Earlier this month I visited the Odyssey Theatre Ensemble for a staged reading of the wining plays in the Saving Endangered Species Int’l Playwriting Competition. The presentation was a benefit for the Jane Goodall Institute, and we were also treated to a short talk and Q&A session with Bill Wallauer the Institutes “Chimp Champion”.  After seeing the plays I met Nikki Harmon the executive director, and we made plans for Sew The SEEDS quilt panels to be displayed at the presentation of next years winners. Stay tuned, I’ll keep you posted on next years competition.

Here is the link to learn more about this amazing project:   

Making A World Of Difference One Quilt At A Time

Sew The SEEDS is incredibly proud to have been featured in Ruth McHaney Danner’s wonderful new book “Making A World Of Difference One Quilt At A Time, Inspiring Stories about Quilters & How They Have Touched Lives”. We are featured in the chapter  Even Animals Need Quilts. Thank you Ruth!

For all you quilters out there here is a link to purchase the book:

ex.tinc.tion wit.ness

We are incredibly proud to be included in the latest posting on the beautiful ex.tinc.tion wit.ness website. ex.tinc.tion wit.ness is the brainchild, and hearts-work of the amazing Megan Hollingsworth. Megan is a mother, poet, dancer, and passionate environmental activist. ex.tinc.tion wit.ness serves as a collection point for art, poetry, short films and personal expression and recognition of the sorrow and pain we feel at the loss of so much of the natural world. In Megan’s words “staying in touch with that pain is the ticket to actually accomplishing the changes required to make living a lot less painful. There will always be pain. The current level of pain is obscene.”

Thank you Megan

ex.tic.tion wit.ness can be  followed on Facebook and on the web at:

to read the latest post which features Sew The SEEDS please go to:



100 Years Ago Today

Today, September 1, 2014, marks the 100 year anniversary of the death of Martha, the last Passenger Pigeon. Possibly the most abundant bird ever, Passenger Pigeons numbered in the billions, Martha was the last of her kind. Martha is also the heart of this project. When I learned about her as a child I couldn’t believe that people could let such a thing happen, and a visceral abhorrence of extinction has stuck with me ever since. We live at a time when, unless we make a concerted effort, mass extinctions on scale with the extinction of the dinosaurs will be upon us. My hope is that what happened to the Passenger Pigeon will be a lesson to us all, and that we, as a species, will work towards the preservation of all species.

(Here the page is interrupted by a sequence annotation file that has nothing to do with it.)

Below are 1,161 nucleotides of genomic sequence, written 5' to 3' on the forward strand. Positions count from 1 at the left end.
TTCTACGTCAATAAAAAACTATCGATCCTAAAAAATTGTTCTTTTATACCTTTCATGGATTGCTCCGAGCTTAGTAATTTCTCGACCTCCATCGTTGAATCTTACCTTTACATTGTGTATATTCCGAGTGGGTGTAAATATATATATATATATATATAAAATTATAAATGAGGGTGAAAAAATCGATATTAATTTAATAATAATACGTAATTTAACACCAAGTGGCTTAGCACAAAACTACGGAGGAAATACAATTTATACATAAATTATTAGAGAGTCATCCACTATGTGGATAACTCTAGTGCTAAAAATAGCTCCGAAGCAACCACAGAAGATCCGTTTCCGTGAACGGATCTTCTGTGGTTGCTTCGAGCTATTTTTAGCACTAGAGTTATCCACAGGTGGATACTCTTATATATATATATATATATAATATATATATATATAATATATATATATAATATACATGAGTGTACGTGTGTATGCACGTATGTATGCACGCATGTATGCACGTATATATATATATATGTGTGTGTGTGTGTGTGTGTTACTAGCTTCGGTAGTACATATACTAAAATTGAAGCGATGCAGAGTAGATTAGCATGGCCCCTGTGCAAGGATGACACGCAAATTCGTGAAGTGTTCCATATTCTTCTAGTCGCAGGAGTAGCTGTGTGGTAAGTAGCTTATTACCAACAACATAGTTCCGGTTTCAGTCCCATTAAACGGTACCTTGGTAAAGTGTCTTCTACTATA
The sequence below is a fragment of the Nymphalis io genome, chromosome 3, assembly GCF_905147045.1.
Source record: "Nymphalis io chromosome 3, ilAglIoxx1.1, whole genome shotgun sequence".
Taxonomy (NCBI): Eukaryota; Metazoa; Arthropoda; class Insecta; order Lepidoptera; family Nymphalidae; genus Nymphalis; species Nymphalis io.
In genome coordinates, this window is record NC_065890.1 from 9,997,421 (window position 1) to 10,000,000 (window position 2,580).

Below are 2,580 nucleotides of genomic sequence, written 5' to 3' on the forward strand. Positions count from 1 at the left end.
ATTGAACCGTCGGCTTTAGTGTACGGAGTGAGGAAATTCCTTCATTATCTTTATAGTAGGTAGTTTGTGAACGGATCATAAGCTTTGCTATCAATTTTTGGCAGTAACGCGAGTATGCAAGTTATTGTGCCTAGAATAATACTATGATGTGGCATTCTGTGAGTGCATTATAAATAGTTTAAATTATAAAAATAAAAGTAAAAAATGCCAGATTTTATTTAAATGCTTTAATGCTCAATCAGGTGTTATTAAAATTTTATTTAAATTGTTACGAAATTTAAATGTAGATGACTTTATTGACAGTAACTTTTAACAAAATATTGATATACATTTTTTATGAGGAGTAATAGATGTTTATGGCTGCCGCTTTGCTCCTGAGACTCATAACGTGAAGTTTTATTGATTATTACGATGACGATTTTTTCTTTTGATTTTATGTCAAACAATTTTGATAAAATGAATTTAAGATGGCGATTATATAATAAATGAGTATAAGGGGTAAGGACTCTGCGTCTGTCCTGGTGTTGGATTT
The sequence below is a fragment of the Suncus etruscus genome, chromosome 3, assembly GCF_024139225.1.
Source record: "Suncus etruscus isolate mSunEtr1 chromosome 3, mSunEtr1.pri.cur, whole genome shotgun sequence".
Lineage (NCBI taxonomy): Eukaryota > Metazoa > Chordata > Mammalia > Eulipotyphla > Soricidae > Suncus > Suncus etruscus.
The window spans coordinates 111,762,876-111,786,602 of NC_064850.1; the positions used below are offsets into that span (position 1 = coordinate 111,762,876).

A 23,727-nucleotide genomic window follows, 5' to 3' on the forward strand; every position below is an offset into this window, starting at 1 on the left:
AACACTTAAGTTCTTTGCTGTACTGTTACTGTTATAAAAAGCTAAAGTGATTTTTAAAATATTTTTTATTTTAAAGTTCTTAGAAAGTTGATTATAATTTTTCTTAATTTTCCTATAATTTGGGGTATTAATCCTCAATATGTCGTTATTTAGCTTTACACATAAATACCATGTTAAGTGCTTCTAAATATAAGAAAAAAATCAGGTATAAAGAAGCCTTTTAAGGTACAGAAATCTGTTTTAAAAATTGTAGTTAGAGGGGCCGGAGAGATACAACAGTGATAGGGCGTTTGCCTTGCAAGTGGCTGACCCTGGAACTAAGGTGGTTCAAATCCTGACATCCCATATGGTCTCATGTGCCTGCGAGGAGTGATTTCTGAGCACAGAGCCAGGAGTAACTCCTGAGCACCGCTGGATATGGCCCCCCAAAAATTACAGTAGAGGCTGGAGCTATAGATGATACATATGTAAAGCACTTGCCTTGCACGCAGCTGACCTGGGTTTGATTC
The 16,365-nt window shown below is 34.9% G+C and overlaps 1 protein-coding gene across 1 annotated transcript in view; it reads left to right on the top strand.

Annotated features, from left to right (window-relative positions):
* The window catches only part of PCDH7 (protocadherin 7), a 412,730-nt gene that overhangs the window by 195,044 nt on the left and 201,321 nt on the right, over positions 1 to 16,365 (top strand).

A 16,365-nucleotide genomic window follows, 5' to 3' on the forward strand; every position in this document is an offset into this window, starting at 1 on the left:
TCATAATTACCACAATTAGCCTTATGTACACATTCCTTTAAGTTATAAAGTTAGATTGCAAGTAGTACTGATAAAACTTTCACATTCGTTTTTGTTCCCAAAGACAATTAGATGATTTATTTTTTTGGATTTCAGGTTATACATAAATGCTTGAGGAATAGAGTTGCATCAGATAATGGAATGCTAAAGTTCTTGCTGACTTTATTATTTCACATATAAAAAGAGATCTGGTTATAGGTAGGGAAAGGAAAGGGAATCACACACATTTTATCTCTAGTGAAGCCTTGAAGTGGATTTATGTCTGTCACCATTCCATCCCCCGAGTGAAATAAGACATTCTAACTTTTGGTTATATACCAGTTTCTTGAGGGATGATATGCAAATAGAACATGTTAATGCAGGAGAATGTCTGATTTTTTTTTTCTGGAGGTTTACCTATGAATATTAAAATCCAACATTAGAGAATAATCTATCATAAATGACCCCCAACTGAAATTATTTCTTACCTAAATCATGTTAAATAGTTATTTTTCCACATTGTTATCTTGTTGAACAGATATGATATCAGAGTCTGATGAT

Below are a series of photos, taken by my daughter Apple Cuneo, of Passenger Pigeon skins at the Los Angeles Natural History Museum.
Martha PanelPassenger Pigeon Skins DSC_4207DSC_4183Passenger Pigeon Skin

There is some question of as to the likelihood of a wild pigeon being shot at this late of a date

There is some question of as to the likelihood of a wild pigeon being shot at this late of a date

Works in Progress

The extra panel for 2014 is being made for the Center for Biological Diversity. Using fabric from 47 Ronin donated by the Universal Costume Department we are focusing on the plight of coral reefs, their bleaching and devastation due to warming oceans and increasing CO2 in the atmosphere. Students from both Ms Harada and Ms Rabina’s classes worked on pieces of the coral for this panel.

Coral Reef Panel in progress

For my third panel I’m working on the Thylacene, the largest carnivorous marsupial of modern times. The last Thylacene died in 1936 after a conscious effort to exterminate them.
Thylacene Panel in progress

First Photos in of Finished Quilt!